Or do you think it is wrong for someone like myself to consider spending my "career" (meaning working life, with no money-making implications) working in a social centre, full stop? That perhaps they should be entirely part-time volunteer staffed, and no "professionals" (again I am having to use the language of capitalism, as i cannot think of an alternative word employing lifelong vocation but without any financial subtext) involved?

Please explain, this could get very very interesting.

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Old Post 08-03-2002 01:18 AM
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freethepeeps
no gods,bosses,rulers

Registered: Jul 2001
Location: SE17
Posts: 1304

Careers, professionalism and social centres!!

I think the word "career" is an unfortunate one to choose in relation to Social Centres. It is intricately linked to the ideas of work and professionalism.

The idea of opting out of the world of work and pay, and devoting your time and energy to a social centre is good. But there must be a seperation from the idea of work, professionalism and self-advancement. They must not be about managers, experts and must never mirror the institutions provided by charities, churches and social services!!!

The aim of social centres is about empowering people, about involving everyone. They need to be organised in a non-hierarchical way.


quote:
That perhaps they should be entirely part-time volunteer staffed,


Even the idea of staff is problematic, as it implies that responsibility is vested in some individuals, who decide what is going to happen.

The problem is indeed the "language of capitalism", and if we take on their value laden terms, we will end up in the same mess that their institutions end up in.

"FORBIDDING IS FORBIDDEN" - Grafitti from Paris 1968.

Social centres need to offer alternative visions that people can engage with. When they come in, many people are likely to ask, "who is the manager, who is in charge?!!" And the answer needs to be "NO-ONE!!! There are some people who helped crack the building, there are some people who spend a fair bit of their time here, but it is for everyone to work out how it functions and what needs to be done. problems need to be solved by all who are here and use this centre."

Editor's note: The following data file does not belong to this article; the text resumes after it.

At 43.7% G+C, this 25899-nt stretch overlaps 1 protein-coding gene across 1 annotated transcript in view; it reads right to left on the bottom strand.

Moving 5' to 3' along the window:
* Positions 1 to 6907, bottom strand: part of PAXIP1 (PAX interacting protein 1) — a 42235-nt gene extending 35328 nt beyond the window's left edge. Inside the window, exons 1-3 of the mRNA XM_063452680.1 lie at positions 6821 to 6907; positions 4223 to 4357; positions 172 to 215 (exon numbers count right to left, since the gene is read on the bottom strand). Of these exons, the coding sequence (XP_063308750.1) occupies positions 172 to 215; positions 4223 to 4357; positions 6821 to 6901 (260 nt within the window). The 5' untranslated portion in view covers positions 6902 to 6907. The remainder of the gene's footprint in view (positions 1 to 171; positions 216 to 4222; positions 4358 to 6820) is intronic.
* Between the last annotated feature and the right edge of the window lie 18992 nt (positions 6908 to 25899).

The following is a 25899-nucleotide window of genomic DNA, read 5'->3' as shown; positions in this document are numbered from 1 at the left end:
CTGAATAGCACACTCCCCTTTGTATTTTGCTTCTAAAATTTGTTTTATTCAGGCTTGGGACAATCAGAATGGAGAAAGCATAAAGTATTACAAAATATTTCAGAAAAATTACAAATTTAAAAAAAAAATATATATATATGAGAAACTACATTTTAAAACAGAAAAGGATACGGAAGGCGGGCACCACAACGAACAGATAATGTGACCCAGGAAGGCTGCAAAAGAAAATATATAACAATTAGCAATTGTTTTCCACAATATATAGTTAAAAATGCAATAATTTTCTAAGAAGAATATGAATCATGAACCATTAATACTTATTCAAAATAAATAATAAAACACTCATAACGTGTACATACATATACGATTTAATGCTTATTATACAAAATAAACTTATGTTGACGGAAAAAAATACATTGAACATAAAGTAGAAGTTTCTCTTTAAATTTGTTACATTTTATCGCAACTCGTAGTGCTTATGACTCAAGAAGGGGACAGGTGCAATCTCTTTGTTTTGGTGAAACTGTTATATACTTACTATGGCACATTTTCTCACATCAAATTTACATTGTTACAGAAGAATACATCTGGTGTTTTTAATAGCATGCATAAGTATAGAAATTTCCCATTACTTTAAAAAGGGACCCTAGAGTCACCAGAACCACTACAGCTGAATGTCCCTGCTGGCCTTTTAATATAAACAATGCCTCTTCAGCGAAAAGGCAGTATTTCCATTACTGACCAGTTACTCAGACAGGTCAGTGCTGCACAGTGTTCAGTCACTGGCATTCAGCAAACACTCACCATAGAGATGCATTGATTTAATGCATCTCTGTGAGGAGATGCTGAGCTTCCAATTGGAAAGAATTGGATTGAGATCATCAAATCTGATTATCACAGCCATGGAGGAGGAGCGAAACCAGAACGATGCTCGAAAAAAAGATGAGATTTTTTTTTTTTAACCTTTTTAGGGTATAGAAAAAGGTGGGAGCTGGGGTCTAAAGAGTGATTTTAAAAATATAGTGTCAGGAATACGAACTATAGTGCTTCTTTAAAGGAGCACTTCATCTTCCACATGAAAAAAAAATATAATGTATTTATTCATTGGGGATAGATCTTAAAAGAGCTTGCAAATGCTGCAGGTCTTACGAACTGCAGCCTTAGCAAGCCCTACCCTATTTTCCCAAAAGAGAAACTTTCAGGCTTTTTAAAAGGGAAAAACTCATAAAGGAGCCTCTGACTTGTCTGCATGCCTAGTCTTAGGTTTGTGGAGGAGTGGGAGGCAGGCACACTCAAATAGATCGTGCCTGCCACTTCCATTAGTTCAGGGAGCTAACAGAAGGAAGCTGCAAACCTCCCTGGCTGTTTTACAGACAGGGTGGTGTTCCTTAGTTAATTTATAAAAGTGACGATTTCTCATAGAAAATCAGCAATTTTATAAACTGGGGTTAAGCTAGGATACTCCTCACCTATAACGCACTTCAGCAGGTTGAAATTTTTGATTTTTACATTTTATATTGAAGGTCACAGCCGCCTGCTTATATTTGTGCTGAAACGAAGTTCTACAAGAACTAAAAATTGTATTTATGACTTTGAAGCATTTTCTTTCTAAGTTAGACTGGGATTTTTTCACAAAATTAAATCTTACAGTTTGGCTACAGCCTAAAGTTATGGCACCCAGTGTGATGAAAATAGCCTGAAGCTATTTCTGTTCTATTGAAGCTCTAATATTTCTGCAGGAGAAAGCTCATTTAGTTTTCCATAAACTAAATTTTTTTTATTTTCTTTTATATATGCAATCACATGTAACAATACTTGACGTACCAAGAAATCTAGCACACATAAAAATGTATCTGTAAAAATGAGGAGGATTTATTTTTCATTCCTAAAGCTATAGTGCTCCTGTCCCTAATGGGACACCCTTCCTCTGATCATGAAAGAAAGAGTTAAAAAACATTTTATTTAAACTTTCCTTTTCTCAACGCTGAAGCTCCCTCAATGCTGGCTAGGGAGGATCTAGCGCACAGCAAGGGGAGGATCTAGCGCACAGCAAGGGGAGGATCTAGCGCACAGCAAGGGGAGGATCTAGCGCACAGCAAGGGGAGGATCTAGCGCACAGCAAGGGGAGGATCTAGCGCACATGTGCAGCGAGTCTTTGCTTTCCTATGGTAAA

That of course is my opinion!! But I hope it helps you think through some of the issues soulrebel!

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Old Post 08-03-2002 07:36 AM
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agricola
cymru am byth

Registered: Feb 2002
Location: oval
Posts: 388

ftp,

by this do you mean the centre would exist as a part of the community (ie a bricks and mortar representation of it) or a facility to assist it in doing things that it was concerned with....a kind of collective? (this is a genuine question btw - personally i see them as a support device where experience in aspects of life can be shared)

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Old Post 08-03-2002 08:13 AM
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freethepeeps
no gods,bosses,rulers

Registered: Jul 2001
Location: SE17
Posts: 1304

Agricola - surely both (if I understand your question)